This collection was written throughout a four-year period and features stories from Arizona, England, Greece, Italy, Germany and smack-dab in the middle of Silicon Valley, California. The narrative style changes gradually over time as Kranz herself changes, notably becoming less of an edgy, angry shitlord and (a little) more of a polished writer. Kranz detests pretentiousness and is often self-admonishing to the max. She does, however, break the wall of dark humor and sarcasm to allow for a handful of tender moments of self-reflection and peace—always in bizarre settings, of course, like the middle of a Korean supermarket or in the El Paisano’s liquor and burrito store on Lemon Street. The moments are there nonetheless.
A Typical American Manner is Delaney’s story, or at least, one of them. If you read it, she hopes you like it. Or that you hate it. She hopes it makes you feel something—either way is good.
Immigration policy in the United States today is complex and far-encompassing. This project aims to present it in an easily accessible way: Through the eyes of those who have experienced its effects in a deeply personal manner. This online project, housed at http://immigrant-experience.com/, includes profiles of four people who have immigrated to the United States from other countries. The website includes graphics and multimedia elements, that help to tell their stories. It also provides information about immigration statistics, research and policy. The DREAMer who came to the country as a child, the young Mexican man on a seasonal visa, and the Eritrean refugee share in the immigrant experience, but the effects of U.S. policy on their lives are vastly different. Factors at play include age, education, country of origin and socioeconomic status. These factors are what shape the policy that dictates whether an immigrant can become an American citizen. They are also what make Gloria, Adrian and Azarya's stories so unique. It is a multitude of personal stories that collectively define the immigrant experience. These stories may be drastically different, depending on the country of origin and circumstances of each individual, but some aspects of the experience are shared. The difficulties inherent in uprooting oneself from a familiar community are common to "immigrants" of all shapes and sizes: students moving out of state for college, new hires moving to a new city, parents moving their children into a better neighborhood, etc. Through in-depth profiles of immigrants from a wide variety of backgrounds, this project highlights those shared experiences while showing the diversity of personal stories, challenging contemporary stereotypes about immigrant populations.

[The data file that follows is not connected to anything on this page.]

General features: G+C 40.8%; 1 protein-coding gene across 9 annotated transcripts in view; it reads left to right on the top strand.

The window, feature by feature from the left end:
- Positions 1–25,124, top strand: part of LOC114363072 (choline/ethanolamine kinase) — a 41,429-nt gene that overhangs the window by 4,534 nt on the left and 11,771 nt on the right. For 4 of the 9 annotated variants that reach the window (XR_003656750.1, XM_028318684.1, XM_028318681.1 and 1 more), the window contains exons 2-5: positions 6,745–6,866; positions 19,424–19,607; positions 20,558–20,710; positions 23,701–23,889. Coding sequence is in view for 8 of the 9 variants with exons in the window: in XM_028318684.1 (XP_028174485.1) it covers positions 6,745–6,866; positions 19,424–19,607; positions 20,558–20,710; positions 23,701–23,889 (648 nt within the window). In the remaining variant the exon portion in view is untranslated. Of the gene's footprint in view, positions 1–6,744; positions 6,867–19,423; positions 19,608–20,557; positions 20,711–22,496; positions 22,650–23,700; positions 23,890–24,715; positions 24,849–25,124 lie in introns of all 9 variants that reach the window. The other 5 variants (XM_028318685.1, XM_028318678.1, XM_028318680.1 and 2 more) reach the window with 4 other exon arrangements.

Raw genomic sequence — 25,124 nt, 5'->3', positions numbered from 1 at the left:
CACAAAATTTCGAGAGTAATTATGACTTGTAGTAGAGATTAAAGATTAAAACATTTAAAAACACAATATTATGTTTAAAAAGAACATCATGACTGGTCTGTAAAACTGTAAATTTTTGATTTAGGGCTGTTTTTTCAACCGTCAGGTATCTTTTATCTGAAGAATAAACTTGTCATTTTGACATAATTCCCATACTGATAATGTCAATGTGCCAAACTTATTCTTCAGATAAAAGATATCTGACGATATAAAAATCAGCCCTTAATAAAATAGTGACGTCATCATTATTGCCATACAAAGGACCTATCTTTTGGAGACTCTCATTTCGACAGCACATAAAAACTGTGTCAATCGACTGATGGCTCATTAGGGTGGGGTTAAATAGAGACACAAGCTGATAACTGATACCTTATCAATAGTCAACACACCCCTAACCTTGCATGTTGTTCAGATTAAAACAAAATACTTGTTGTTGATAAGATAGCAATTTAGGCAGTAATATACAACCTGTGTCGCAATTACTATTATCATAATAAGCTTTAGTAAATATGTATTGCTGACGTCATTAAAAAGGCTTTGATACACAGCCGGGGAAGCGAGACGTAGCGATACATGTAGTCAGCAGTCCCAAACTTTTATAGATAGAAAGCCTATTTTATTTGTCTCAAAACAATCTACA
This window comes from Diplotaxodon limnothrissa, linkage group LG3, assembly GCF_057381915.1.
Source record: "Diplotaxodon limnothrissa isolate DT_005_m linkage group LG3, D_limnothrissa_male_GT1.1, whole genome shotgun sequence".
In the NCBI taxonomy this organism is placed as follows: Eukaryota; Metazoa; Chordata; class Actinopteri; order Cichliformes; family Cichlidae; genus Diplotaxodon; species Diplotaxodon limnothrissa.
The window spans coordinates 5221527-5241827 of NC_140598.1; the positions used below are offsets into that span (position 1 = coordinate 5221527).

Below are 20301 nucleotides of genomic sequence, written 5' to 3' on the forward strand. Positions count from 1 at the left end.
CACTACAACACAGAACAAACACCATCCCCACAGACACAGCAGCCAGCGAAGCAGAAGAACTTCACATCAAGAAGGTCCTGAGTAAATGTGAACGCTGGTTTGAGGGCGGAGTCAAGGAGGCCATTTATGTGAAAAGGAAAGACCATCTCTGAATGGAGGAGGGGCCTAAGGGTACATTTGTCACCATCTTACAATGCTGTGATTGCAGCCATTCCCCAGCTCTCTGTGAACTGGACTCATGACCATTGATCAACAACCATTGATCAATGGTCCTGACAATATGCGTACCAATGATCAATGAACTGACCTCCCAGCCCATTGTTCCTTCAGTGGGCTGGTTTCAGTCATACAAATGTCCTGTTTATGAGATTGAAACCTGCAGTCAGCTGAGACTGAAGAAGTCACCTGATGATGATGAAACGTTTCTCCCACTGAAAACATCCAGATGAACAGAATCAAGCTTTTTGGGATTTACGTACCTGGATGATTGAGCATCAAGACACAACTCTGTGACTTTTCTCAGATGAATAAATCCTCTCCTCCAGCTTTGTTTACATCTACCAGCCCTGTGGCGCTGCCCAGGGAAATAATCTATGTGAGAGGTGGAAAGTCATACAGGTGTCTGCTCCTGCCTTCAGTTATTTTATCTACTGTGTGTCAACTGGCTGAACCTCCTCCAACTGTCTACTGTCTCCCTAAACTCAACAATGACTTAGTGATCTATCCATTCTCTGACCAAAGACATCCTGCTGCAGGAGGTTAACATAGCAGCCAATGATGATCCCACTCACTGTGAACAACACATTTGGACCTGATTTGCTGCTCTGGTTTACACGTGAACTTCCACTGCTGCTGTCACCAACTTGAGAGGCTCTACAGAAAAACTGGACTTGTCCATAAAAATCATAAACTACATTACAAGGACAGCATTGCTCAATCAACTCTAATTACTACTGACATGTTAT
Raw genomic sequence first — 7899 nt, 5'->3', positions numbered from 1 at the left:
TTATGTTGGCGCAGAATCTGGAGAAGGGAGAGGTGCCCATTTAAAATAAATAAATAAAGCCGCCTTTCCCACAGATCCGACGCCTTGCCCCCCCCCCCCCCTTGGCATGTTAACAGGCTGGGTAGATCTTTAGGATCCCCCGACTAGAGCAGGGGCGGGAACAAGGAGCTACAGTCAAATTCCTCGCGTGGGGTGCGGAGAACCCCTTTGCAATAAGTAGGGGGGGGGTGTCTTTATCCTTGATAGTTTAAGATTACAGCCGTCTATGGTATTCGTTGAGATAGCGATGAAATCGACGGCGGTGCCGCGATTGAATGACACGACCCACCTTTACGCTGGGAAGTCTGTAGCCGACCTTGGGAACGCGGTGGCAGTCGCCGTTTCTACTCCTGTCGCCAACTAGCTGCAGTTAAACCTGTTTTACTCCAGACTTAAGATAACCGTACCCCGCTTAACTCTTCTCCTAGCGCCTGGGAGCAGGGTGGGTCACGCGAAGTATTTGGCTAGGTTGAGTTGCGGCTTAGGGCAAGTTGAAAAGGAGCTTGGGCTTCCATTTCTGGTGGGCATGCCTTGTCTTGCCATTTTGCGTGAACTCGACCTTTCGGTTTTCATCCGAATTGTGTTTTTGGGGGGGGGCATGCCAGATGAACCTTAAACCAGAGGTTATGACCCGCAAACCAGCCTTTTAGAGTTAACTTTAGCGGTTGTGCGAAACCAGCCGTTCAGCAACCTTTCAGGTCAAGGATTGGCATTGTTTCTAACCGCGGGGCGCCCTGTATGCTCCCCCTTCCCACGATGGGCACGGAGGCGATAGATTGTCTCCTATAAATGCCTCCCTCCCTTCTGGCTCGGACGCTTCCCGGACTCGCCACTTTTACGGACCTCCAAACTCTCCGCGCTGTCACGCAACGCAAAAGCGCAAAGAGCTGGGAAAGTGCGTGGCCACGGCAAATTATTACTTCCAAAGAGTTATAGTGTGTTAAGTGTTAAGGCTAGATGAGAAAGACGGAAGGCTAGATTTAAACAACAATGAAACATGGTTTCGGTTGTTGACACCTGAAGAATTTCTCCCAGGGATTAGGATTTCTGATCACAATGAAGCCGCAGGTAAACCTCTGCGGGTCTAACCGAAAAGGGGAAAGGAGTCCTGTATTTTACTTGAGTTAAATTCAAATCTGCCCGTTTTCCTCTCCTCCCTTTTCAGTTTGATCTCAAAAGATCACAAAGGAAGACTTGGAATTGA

Paraprosdokian is a collection of stories about all different types of lives in Phoenix, AZ. There are several stories that work together, involving lonely teenagers at punk house shows, while the rest standalone: the eclectic interactions of a waiter at a 24-hour diner, a blind fair ride operator with a propensity for accidental murder, a hapless son of a clumsy dental assistant, a literary scholar stuck in an addiction to both Kafka and pornography, a kid who learns that writing is not a formula, and a high school death that nobody cares about. Some pieces unfold parts of 21st century culture that have been knotted in ambivalence, like how men raised on pornography reconcile with intimacy, while others are as simple as trying to encapsulate the experience of growing up in what is often perceived as an artless suburbia. The project aims at mixing prose with photography to create, as Ben Lerner describes it, “a constellation of language and image”—a complete artistic product. Using the work of a local Arizona photographer, the collection complicates a reader’s elementary notion of a “picture book” by forcing the reader to view photographs beyond exposition or symbolism. The title of the collection comes from a term used in comedic rhetoric that refers to a figure of speech in which the latter part of a statement or phrase reorients one’s understanding of the whole. Under this definition, the collection seeks to amend its author and reader’s orientation to Phoenix in a quest for empathy, giving pathetic characters a chance to speak without ever sacrificing a touch of humorous joy.